with Gill Storey

French poems

Holiday times in France and England are not so different.

In England, many poems were written about the pleasure of going “Maying” – going out into the country to gather may blossom with your girlfriends, and meeting young men and bringing them home.

Dancing around the maypole was an important part of the celebrations, and continues today.

Here in the Mediterranean south of Europe, celebrations start sooner, as the may trees or hawthorns are already bursting into bloom in April.

The beauty of the hedgerows and of single trees, is to be seen everywhere at present.

As in England, it is a time for falling in love and making new relationships, for seeking a new home and for building nests.

 Bel Aubépin Verdissant (Hawthorn bursting into flower)

Original French

English

Bel aubépin verdissant, Lovely hawthorn bursting into leaf
Le coucou a chanté : Flowering
Le long de ce beau rivage, Along this fine stream bank
Tu es vêtu jusqu’au bas You are clad to the end
Des longs bras Of your long arms
D’une lambruche sauvage, With a wild vine,
Deux camps drillant de fourmis Two teeming troupes of ants
Se sont mis Have made a
 En garnison sous ta souche; Barracks under your stem
 Et dans ton tronc mi-mangé And in your half-eaten trunk,
 Arrangé The bees
  Les avettes ont leur couche, Have arranged their lair,
 
Le gentil rossignolet The noble nightingale
Nouvelet Newly joined
Avecques sa bien-aimée, With his beloved,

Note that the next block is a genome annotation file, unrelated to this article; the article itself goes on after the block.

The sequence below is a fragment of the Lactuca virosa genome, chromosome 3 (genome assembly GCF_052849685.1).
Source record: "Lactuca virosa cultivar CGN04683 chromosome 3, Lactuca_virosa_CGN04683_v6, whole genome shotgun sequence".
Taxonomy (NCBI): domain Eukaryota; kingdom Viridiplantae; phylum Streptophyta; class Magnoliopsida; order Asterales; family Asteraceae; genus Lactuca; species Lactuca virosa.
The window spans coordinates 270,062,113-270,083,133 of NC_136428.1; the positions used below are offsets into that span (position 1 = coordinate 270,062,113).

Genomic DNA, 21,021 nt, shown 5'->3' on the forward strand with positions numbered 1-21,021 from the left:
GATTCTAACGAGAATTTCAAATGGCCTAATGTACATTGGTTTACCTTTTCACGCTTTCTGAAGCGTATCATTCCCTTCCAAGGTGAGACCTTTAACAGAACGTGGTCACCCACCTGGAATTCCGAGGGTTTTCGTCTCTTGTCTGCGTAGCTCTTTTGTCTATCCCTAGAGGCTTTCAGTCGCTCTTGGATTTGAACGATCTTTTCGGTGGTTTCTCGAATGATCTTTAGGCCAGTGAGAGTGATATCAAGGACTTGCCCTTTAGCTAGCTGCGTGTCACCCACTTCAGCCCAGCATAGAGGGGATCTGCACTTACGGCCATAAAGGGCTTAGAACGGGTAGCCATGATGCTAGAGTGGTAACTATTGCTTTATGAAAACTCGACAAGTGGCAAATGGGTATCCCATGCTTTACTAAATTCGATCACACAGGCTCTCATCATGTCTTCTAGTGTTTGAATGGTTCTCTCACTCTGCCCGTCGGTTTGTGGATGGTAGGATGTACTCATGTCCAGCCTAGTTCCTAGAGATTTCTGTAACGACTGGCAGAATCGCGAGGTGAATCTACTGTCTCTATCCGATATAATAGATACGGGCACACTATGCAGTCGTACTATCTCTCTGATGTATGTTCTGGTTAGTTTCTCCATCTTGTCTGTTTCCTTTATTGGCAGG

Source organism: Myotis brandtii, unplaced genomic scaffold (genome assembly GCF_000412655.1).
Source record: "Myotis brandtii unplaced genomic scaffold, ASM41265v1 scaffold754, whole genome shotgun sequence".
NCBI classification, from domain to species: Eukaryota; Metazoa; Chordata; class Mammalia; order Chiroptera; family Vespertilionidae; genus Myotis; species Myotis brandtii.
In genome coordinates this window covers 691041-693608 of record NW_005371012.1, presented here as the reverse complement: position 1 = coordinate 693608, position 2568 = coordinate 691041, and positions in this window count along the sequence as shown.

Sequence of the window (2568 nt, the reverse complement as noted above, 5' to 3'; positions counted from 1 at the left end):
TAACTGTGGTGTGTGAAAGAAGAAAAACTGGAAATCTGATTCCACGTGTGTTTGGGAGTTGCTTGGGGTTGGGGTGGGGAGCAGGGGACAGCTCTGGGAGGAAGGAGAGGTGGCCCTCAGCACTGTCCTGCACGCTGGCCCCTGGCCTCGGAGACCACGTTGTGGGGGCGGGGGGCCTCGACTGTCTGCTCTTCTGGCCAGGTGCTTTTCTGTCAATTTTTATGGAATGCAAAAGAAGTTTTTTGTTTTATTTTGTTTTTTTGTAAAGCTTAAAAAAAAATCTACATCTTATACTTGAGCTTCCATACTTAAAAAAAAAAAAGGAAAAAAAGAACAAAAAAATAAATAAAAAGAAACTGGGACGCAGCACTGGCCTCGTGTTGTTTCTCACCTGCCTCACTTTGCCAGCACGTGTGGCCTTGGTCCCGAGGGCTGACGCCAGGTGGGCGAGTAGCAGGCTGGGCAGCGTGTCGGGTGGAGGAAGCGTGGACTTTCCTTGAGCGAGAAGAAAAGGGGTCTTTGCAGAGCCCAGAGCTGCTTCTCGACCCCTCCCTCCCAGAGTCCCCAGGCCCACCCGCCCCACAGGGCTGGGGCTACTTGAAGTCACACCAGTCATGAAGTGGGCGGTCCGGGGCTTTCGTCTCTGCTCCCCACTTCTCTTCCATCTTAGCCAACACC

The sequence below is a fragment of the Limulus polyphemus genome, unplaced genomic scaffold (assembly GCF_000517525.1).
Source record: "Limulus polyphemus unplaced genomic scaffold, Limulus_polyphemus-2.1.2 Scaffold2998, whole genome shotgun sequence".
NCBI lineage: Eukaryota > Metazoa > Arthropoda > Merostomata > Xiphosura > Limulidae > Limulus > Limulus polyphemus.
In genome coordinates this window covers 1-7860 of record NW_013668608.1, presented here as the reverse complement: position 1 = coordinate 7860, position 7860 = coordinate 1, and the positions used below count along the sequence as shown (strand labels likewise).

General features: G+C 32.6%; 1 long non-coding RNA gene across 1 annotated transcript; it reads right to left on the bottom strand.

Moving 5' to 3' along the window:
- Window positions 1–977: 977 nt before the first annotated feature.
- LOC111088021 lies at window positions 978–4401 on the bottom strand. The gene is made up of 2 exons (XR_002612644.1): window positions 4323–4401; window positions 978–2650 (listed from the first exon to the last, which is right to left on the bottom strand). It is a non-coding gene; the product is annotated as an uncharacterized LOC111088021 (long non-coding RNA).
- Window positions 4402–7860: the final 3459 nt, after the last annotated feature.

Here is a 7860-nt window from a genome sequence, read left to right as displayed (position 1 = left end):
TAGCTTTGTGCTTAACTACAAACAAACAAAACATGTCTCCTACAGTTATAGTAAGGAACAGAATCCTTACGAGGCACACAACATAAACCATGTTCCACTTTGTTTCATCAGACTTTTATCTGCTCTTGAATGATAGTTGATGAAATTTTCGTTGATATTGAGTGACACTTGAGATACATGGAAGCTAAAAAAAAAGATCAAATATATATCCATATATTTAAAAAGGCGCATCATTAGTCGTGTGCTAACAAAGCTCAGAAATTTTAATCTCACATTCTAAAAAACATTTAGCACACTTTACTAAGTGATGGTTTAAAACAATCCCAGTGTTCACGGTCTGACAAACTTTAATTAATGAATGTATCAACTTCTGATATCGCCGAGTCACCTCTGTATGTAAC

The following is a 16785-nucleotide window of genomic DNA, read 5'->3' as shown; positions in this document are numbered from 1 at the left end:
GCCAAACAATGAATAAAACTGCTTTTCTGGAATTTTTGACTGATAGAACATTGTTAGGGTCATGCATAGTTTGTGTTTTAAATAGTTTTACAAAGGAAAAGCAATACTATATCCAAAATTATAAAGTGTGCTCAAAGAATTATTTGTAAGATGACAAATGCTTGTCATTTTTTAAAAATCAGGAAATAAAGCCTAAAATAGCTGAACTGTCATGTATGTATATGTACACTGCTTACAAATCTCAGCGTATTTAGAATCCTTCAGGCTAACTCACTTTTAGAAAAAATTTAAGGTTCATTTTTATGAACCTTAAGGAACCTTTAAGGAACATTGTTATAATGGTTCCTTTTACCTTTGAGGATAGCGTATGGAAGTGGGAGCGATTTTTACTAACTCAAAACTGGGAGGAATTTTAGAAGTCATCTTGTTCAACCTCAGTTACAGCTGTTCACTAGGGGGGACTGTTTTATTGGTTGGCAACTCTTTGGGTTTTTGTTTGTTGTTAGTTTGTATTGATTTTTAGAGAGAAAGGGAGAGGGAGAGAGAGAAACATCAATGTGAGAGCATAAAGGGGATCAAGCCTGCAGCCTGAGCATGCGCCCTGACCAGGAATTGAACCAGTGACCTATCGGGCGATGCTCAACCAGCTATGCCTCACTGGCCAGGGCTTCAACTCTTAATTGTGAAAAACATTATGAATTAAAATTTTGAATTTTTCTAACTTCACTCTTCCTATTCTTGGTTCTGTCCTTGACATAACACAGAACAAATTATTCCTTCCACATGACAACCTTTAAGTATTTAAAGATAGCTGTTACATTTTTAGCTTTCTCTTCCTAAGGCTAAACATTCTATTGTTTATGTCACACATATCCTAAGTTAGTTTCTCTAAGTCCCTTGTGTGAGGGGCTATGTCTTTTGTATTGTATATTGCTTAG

Pour ses amours alléger To enable his amours
Vient loger Comes to live
Tous les ans en ta ramée. Each year in your branches.
Sur ta cime il fait son nid, Under your shade he builds his nest
Bien garni Well furnished
Ou ses petits écloront, With wool and fine silk,
Qui seront Where his little ones will hatch,
De mes mains la douce proie. The gentle prey of my hands.
Or vis, gentil aubépin, Now live,  gentle may tree,
Vis sans fin, Live for ever
Vis sans jamais tonnerre, Live without ever thunder
Ou la cognée, ou les vents, Or the axe, or the winds
Ou le temps Or the weather
Te puissent ruer par terre Making you fall to the ground

This poem was written in 1556 by Pierre de Ronsard  the first really great poet in modern French.

He was the leader of the group, La Pléiade, to which Joachim du Bellay (see last month) also belonged.

They adapted from the Italian poets of the 15th century and developed theories of poetry, from Aristotle’s Poetics, which led to the theorizing of English 16th and 17th century poets.

Ronsard develops the idea of the hawthorn tree sheltering the ants and the nest-building nightingales, and asks that it may continue to do so, undamaged by lightning, the axe or the winds and weather.

He uses a series of clearly defined pictures to convey the notions of beauty, shelter and permanence.

There are not many hawthorn trees in flower in the Agly valley, but the road running from Padern through Cucugnan and Bugarach to Quillan, where the topography is quite different, is giving a splendid display of may blossom at the present.

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